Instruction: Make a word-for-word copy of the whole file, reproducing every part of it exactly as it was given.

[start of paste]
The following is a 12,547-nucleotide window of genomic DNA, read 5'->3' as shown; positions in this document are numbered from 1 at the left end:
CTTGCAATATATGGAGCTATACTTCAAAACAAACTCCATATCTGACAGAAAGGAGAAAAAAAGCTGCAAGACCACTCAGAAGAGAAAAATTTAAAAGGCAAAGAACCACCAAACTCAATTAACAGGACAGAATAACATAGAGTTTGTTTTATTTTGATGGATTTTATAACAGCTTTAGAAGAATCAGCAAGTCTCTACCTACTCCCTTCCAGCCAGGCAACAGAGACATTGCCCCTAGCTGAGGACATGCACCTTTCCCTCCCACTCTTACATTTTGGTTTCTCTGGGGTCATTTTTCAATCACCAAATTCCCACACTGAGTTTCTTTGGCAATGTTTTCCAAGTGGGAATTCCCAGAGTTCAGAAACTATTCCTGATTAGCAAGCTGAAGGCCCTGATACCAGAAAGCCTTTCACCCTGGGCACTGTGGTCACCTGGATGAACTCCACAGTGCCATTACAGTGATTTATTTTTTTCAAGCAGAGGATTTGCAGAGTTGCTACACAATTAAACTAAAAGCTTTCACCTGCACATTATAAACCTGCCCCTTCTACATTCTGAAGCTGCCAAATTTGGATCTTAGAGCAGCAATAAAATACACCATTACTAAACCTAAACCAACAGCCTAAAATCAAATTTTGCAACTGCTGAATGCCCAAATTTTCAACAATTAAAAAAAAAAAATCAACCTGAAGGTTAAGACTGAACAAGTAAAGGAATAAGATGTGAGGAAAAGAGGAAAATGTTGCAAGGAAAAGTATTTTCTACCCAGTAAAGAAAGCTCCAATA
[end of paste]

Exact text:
The following is a 12,547-nucleotide window of genomic DNA, read 5'->3' as shown; positions in this document are numbered from 1 at the left end:
CTTGCAATATATGGAGCTATACTTCAAAACAAACTCCATATCTGACAGAAAGGAGAAAAAAAGCTGCAAGACCACTCAGAAGAGAAAAATTTAAAAGGCAAAGAACCACCAAACTCAATTAACAGGACAGAATAACATAGAGTTTGTTTTATTTTGATGGATTTTATAACAGCTTTAGAAGAATCAGCAAGTCTCTACCTACTCCCTTCCAGCCAGGCAACAGAGACATTGCCCCTAGCTGAGGACATGCACCTTTCCCTCCCACTCTTACATTTTGGTTTCTCTGGGGTCATTTTTCAATCACCAAATTCCCACACTGAGTTTCTTTGGCAATGTTTTCCAAGTGGGAATTCCCAGAGTTCAGAAACTATTCCTGATTAGCAAGCTGAAGGCCCTGATACCAGAAAGCCTTTCACCCTGGGCACTGTGGTCACCTGGATGAACTCCACAGTGCCATTACAGTGATTTATTTTTTTCAAGCAGAGGATTTGCAGAGTTGCTACACAATTAAACTAAAAGCTTTCACCTGCACATTATAAACCTGCCCCTTCTACATTCTGAAGCTGCCAAATTTGGATCTTAGAGCAGCAATAAAATACACCATTACTAAACCTAAACCAACAGCCTAAAATCAAATTTTGCAACTGCTGAATGCCCAAATTTTCAACAATTAAAAAAAAAAAATCAACCTGAAGGTTAAGACTGAACAAGTAAAGGAATAAGATGTGAGGAAAAGAGGAAAATGTTGCAAGGAAAAGTATTTTCTACCCAGTAAAGAAAGCTCCAATA